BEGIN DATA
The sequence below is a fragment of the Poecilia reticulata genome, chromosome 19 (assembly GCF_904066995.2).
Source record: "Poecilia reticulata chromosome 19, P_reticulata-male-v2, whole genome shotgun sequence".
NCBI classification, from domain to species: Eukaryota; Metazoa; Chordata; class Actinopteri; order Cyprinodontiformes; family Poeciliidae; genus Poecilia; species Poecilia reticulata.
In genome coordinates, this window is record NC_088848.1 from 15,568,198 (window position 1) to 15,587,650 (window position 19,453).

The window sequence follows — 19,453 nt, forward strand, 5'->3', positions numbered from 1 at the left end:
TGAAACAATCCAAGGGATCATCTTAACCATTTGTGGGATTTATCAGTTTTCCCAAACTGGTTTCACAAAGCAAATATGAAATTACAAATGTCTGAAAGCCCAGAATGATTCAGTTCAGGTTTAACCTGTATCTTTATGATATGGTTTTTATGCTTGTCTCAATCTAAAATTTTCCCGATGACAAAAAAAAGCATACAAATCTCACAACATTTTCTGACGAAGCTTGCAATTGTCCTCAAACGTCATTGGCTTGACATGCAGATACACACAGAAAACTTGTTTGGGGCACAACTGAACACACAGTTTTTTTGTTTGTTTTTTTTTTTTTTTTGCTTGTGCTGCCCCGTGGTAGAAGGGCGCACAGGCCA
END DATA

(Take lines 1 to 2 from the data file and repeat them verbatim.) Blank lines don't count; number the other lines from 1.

The sequence below is a fragment of the Poecilia reticulata genome, chromosome 19 (assembly GCF_904066995.2).
Source record: "Poecilia reticulata chromosome 19, P_reticulata-male-v2, whole genome shotgun sequence".